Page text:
Gustafson’s story: Moving south

Beth Sewell

Kentucky is an adventure for junior Meghan Gustafson. Living all her life in Millbury, Mass., she longed for a change of state and state of mind.

She figured the most interesting change would be to go south and see what it’s really like. She sat down with her mom and began the search for a four year adventure.

It ended at Big Red Way.

“My mom fell in love with the name ‘Big Red Way’ because we don’t have quaint little names in our town,” Gustafson said. “Being a kindergarten teacher, she also loved Big Red.”

Gustafson and her mother flew to Kentucky during Spring Break of her senior year of high school to check out its adventure-like qualities.

The empty space and farm land for miles was like eye candy for them. The “oohs” and “ahhs” they found themselves saying as they walked through campus was the first sign Gustafson knew that this was it.

The attraction was instant, and within a few months Gustafson was southbound.

Her mother may have fallen in love with cute names and mascots, but Gustafson fell in love with Kentucky.

“Where I’m from, it’s all trees and population,” Gustafson said. “I really liked seeing all the farm land.”

Gustafson’s attraction to farm land carried over to farm boys. She snagged herself a country boyfriend and cuddled up to his southern accent. She felt compelled to learn more about the culture, and being knee-deep in the trenches of people who were born and bred in the Bluegrass State just seemed to make sense.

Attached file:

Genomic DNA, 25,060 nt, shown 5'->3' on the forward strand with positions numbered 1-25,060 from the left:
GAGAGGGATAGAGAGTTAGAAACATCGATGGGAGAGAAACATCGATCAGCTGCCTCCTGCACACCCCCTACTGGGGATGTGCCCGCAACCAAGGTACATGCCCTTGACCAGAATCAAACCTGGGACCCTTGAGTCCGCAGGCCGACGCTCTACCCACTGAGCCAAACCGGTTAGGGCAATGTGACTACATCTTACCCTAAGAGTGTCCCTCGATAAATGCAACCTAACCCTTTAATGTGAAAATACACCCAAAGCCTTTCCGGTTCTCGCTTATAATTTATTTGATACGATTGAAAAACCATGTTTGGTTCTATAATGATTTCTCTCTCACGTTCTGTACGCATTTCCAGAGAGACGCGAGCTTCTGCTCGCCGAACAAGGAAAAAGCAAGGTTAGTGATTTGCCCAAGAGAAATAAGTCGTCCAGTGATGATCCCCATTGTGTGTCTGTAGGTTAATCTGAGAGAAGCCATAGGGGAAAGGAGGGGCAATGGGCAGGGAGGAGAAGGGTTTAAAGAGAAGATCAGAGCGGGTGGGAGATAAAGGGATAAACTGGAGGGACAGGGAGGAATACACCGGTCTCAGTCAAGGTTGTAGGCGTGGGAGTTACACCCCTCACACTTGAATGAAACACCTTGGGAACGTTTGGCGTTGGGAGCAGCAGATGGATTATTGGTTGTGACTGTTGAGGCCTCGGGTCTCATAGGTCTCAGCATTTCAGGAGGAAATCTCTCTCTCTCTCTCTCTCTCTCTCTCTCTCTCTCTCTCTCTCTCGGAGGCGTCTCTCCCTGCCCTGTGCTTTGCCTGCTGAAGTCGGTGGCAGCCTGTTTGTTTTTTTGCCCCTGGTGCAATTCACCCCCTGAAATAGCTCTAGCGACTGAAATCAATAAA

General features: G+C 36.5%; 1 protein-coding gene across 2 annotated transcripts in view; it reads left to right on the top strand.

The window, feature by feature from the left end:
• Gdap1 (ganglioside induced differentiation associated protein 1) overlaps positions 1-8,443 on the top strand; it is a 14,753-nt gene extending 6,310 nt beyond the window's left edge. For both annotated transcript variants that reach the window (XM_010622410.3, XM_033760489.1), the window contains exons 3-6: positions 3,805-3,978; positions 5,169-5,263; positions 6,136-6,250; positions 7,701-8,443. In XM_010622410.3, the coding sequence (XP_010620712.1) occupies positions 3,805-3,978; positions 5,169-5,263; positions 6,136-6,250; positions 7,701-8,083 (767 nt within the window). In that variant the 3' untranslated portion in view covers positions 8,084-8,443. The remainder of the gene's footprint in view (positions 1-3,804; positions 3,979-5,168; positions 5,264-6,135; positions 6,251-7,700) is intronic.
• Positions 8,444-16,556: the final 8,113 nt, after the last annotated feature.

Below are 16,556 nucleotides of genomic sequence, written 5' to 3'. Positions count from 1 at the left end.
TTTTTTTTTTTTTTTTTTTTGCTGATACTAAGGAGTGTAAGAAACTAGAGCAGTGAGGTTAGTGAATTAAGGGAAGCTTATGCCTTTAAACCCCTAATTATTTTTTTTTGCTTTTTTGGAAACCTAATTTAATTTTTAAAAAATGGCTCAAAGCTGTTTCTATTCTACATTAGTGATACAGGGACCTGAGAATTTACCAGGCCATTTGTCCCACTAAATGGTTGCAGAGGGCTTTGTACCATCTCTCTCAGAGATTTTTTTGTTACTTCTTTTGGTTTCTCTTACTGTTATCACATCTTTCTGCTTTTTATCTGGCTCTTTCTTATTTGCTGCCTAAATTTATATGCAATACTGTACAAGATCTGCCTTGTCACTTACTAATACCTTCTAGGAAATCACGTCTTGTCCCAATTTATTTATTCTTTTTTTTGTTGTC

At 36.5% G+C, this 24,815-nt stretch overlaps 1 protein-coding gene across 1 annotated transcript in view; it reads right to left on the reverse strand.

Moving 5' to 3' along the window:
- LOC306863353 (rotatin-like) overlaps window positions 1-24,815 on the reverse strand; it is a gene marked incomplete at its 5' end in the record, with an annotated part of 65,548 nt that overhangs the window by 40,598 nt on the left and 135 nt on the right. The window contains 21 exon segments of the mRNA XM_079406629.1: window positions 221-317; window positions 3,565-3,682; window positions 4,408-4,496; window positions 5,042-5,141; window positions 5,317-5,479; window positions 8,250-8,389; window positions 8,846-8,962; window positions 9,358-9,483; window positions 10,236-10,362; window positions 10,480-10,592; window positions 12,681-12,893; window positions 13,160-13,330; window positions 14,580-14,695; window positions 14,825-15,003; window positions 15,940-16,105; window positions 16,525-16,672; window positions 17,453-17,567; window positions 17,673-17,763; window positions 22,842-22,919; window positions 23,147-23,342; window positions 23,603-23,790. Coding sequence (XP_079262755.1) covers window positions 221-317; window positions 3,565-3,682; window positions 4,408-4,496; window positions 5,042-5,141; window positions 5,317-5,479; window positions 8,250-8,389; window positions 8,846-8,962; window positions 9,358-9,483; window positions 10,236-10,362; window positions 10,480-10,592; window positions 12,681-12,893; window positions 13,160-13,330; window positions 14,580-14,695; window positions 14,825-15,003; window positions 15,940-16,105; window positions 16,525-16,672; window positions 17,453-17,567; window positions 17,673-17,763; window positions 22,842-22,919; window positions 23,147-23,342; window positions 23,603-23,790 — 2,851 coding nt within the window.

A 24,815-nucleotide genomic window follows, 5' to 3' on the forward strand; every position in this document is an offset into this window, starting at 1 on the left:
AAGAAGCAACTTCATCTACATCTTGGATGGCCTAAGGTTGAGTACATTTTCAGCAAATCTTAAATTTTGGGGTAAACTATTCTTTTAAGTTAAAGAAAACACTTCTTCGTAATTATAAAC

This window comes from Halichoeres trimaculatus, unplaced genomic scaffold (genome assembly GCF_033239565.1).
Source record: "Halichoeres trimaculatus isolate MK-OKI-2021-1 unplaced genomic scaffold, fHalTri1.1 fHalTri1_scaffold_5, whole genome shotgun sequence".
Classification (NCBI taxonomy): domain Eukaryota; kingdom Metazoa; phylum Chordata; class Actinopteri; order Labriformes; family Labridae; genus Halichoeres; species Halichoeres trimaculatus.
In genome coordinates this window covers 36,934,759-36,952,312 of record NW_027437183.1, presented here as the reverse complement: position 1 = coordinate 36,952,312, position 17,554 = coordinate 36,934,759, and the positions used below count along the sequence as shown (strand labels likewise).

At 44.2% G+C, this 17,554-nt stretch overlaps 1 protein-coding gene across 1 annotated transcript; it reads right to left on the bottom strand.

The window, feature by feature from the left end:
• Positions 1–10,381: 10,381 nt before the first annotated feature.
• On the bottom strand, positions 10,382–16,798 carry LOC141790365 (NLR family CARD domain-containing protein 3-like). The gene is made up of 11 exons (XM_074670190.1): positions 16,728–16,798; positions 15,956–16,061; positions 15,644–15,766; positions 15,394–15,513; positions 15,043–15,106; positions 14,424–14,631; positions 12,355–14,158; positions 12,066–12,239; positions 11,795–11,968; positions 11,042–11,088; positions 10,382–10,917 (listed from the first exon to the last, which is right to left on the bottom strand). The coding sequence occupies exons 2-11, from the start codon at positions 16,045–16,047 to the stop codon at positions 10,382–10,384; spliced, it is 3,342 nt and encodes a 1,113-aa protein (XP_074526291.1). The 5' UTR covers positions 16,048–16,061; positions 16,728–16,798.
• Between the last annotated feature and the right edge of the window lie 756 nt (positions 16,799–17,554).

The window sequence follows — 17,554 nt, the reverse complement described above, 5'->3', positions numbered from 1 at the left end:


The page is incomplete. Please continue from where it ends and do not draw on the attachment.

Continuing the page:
The only thing Gustafson found hard about her southern surroundings was that she stuck out. She said things like “eh” after a question and “wicked-awesome” when something was good.

Her boyfriend and his friends are quick to let her know when her northern roots are showing, but sometimes it still slips. The idea that you can take the girl out of Massachusetts, but you can’t take the Massachusetts out of the girl was very evident to her.

“They always make fun of me and are like ‘wicked-awesome huh?’ and stuff like that,” Gustafson said. “But when I took some of my friends home with me, they realized that everyone talks like that.”

Gustafson feels that after five semesters here, she has picked up a tiny southern drawl, not enough to completely blend in, but a vast improvement from the “eh” days.

Although she travels home very little, she still remains active in her hometown government. She sends in her absentee ballots before each election and likes to keep up with what’s going on in Massachusetts.

As she looks on to graduation, she isn’t sure whether she will stay in Kentucky or look for another adventure, but she does know she’ll miss the South if she leaves.

“I’ve definitely learned a lot,” Gustafson said. “It has been a wicked-awesome adventure.”